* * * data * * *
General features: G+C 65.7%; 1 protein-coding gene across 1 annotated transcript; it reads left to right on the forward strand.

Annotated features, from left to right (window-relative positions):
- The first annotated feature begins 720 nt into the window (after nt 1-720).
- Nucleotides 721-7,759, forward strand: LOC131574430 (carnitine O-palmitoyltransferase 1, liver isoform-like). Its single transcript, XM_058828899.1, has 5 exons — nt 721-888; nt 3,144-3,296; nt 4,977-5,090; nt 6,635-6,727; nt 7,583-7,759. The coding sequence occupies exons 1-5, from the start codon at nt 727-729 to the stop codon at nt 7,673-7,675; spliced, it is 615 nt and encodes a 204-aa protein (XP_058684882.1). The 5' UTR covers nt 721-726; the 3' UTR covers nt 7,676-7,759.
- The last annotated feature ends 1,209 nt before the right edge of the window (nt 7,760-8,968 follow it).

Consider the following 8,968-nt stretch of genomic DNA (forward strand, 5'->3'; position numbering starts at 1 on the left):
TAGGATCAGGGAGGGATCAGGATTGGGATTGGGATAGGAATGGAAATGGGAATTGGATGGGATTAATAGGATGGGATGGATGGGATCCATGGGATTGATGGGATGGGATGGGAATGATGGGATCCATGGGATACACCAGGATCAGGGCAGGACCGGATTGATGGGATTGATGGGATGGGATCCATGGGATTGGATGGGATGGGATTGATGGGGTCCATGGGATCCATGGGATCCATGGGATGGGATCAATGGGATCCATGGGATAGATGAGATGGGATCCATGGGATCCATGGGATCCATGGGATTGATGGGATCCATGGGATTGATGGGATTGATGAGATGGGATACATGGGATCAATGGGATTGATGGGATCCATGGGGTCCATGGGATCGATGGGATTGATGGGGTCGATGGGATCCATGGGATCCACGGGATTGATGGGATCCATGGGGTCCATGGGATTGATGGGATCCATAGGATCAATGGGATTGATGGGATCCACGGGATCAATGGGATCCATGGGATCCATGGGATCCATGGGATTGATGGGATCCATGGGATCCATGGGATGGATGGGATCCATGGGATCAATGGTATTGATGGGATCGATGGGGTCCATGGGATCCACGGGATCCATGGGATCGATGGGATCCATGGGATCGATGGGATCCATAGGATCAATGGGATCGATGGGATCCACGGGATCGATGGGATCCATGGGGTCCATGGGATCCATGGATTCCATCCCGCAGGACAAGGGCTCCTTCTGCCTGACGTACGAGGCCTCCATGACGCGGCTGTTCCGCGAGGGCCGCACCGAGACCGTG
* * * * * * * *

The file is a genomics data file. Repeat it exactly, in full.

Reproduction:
General features: G+C 65.7%; 1 protein-coding gene across 1 annotated transcript; it reads left to right on the forward strand.

Annotated features, from left to right (window-relative positions):
- The first annotated feature begins 720 nt into the window (after nt 1-720).
- Nucleotides 721-7,759, forward strand: LOC131574430 (carnitine O-palmitoyltransferase 1, liver isoform-like). Its single transcript, XM_058828899.1, has 5 exons — nt 721-888; nt 3,144-3,296; nt 4,977-5,090; nt 6,635-6,727; nt 7,583-7,759. The coding sequence occupies exons 1-5, from the start codon at nt 727-729 to the stop codon at nt 7,673-7,675; spliced, it is 615 nt and encodes a 204-aa protein (XP_058684882.1). The 5' UTR covers nt 721-726; the 3' UTR covers nt 7,676-7,759.
- The last annotated feature ends 1,209 nt before the right edge of the window (nt 7,760-8,968 follow it).

Consider the following 8,968-nt stretch of genomic DNA (forward strand, 5'->3'; position numbering starts at 1 on the left):
TAGGATCAGGGAGGGATCAGGATTGGGATTGGGATAGGAATGGAAATGGGAATTGGATGGGATTAATAGGATGGGATGGATGGGATCCATGGGATTGATGGGATGGGATGGGAATGATGGGATCCATGGGATACACCAGGATCAGGGCAGGACCGGATTGATGGGATTGATGGGATGGGATCCATGGGATTGGATGGGATGGGATTGATGGGGTCCATGGGATCCATGGGATCCATGGGATGGGATCAATGGGATCCATGGGATAGATGAGATGGGATCCATGGGATCCATGGGATCCATGGGATTGATGGGATCCATGGGATTGATGGGATTGATGAGATGGGATACATGGGATCAATGGGATTGATGGGATCCATGGGGTCCATGGGATCGATGGGATTGATGGGGTCGATGGGATCCATGGGATCCACGGGATTGATGGGATCCATGGGGTCCATGGGATTGATGGGATCCATAGGATCAATGGGATTGATGGGATCCACGGGATCAATGGGATCCATGGGATCCATGGGATCCATGGGATTGATGGGATCCATGGGATCCATGGGATGGATGGGATCCATGGGATCAATGGTATTGATGGGATCGATGGGGTCCATGGGATCCACGGGATCCATGGGATCGATGGGATCCATGGGATCGATGGGATCCATAGGATCAATGGGATCGATGGGATCCACGGGATCGATGGGATCCATGGGGTCCATGGGATCCATGGATTCCATCCCGCAGGACAAGGGCTCCTTCTGCCTGACGTACGAGGCCTCCATGACGCGGCTGTTCCGCGAGGGCCGCACCGAGACCGTG